1. Anthony, Maureen PhD, RN

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Student nurse Jessica Pudlo's Commentary in this issue on her experience with hospice care in Ghana reminded me of my own experiences with healthcare in developing countries. I share her gratitude for the modern, safe approach to healthcare we enjoy here in the United States. Sure we have our problems-lack of access for many, unaffordable pharmaceutical and hospital costs, and a country divided on what role the government should play in healthcare. With that said, we can still count on a level of quality not enjoyed by most of the world's population. On a medical mission to Guyana several years ago, I witnessed a hospital with one ventilator but no one who knew how to operate it! Guyana has the highest rate of suicide in the world (World Health Organization, 2014), most often a result of pesticide ingestion. The critical need for these patients is intubation and respiratory support with a ventilator. The nurses told us many of the victims regret what they admit was an impulsive act-a cry for help rather than a true desire to die. They beg to be saved, yet the infrastructure and economic realities of healthcare in a developing country prohibit this advanced level of life saving care. The nurses are left to care for a patient who will soon die, and they will care for the person with few resources. On the same trip, my colleague who is a urological nurse practitioner examined an older gentleman who came to us for care, complaining of abdominal pain. She found a large mass in his abdomen, indicative of advanced cancer. With no hospice care available, the best she could do was tell the family to take him home and keep him comfortable. We were sad to think of what this patient and his loved ones would face in the days ahead without the support of palliative or hospice care.

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Author Missy Stober contributed an article this month about the benefit of palliative care for many home care patients suffering from pain or other unpleasant symptoms associated with the advanced stages of illness. Not only does palliative care reduce symptom burden, it saves the healthcare system a lot of money related to reductions in overall cost of care, emergency department visits, and repeat hospitalizations. Patients receiving palliative care are also much more likely to have advance directives in place and eventually die in their own homes (as most desire) with the support of hospice services. Palliative care services have also been shown to improve communication between patients, families, and care providers. Overall satisfaction with palliative care services is very high.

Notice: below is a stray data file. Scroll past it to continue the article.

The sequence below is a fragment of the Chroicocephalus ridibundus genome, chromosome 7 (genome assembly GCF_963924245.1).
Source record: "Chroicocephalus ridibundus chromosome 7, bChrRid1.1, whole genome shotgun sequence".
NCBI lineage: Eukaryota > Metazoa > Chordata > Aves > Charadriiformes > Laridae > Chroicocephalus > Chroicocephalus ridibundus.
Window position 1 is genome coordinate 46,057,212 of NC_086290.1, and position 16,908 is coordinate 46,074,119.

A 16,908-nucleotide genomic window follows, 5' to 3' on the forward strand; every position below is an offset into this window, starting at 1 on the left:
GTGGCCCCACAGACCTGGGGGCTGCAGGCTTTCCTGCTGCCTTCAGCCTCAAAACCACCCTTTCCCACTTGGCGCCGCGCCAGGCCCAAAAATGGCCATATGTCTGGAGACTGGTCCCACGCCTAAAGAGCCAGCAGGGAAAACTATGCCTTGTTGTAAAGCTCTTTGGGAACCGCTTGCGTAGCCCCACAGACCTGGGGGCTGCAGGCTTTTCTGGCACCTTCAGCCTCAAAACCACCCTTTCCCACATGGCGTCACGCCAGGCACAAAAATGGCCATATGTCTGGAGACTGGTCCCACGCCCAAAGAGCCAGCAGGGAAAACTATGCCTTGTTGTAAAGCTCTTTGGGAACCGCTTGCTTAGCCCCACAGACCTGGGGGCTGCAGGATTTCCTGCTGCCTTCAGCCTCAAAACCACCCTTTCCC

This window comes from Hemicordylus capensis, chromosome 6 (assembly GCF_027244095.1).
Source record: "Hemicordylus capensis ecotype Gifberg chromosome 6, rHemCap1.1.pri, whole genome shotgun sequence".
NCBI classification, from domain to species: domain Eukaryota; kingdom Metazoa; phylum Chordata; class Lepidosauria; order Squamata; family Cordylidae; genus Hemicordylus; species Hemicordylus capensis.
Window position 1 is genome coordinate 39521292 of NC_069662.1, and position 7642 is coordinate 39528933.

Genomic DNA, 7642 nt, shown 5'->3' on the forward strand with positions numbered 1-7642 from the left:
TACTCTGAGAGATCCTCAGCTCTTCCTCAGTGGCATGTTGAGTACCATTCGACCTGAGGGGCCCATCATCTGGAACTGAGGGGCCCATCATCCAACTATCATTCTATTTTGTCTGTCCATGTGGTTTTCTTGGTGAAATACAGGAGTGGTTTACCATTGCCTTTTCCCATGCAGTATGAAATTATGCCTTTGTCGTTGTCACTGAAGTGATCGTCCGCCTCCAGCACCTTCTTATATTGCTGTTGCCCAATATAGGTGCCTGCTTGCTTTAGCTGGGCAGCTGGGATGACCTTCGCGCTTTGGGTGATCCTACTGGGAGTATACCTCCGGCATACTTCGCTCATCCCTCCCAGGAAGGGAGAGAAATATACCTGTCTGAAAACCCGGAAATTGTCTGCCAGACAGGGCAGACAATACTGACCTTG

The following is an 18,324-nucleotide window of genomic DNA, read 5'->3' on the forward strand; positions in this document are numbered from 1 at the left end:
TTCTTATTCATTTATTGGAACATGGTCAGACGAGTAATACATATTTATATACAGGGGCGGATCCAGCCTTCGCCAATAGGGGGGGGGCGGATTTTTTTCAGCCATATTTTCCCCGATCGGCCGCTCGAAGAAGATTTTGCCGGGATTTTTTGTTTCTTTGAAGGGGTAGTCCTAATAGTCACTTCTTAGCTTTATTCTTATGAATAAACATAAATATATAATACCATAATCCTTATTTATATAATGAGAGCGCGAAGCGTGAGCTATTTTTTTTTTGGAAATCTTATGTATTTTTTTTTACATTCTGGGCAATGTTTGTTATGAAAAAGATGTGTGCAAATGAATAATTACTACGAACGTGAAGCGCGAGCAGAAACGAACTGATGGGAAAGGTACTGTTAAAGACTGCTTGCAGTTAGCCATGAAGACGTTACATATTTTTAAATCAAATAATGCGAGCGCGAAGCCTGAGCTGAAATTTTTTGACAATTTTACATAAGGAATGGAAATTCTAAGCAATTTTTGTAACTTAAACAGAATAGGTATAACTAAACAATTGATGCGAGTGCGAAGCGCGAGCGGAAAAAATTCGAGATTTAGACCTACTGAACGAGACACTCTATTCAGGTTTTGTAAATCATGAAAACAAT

As much as I appreciate the healthcare system in the United States, I know we can do better. We spend twice as much money on healthcare as does France (The Organization for Economic Co-operation and Development, 2011), with 17.1% of our gross domestic product going to healthcare (The Commonwealth Fund, 2016). This is well beyond what any other developed nation spends, and we are the only developed nation without a universal healthcare system (The Commonwealth Fund). Our northern neighbor, Canada, spends only 10.7% of its gross national product on healthcare yet their life expectancy is 81.5 years compared to 78.8 years in the United States (The Commonwealth Fund). In fact, a recent study found that Canadians with cystic fibrosis live, on average, 10 years longer than their counterparts in the United States (The Star, 2017). This is a remarkable difference and points to the importance of universal access to healthcare.


So, while I'm grateful for what we have, I am hopeful the future will bring improved access and affordability to all citizens of our nation.


Best wishes,




The Commonwealth Fund. (2016). U.S. health care from a global perspective. Retrieved from[Context Link]


The Organization for Economic Co-operation and Development. (2011). Health at a glance. 2011 OECD Indicators. Retrieved from[Context Link]


The Star. (2017). Cystic fibrosis patients in Canada have longer median lifespan than in U.S. study says. Retrieved from[Context Link]


World Health Organization. (2014). First WHO report on suicide prevention. Retrieved from[Context Link]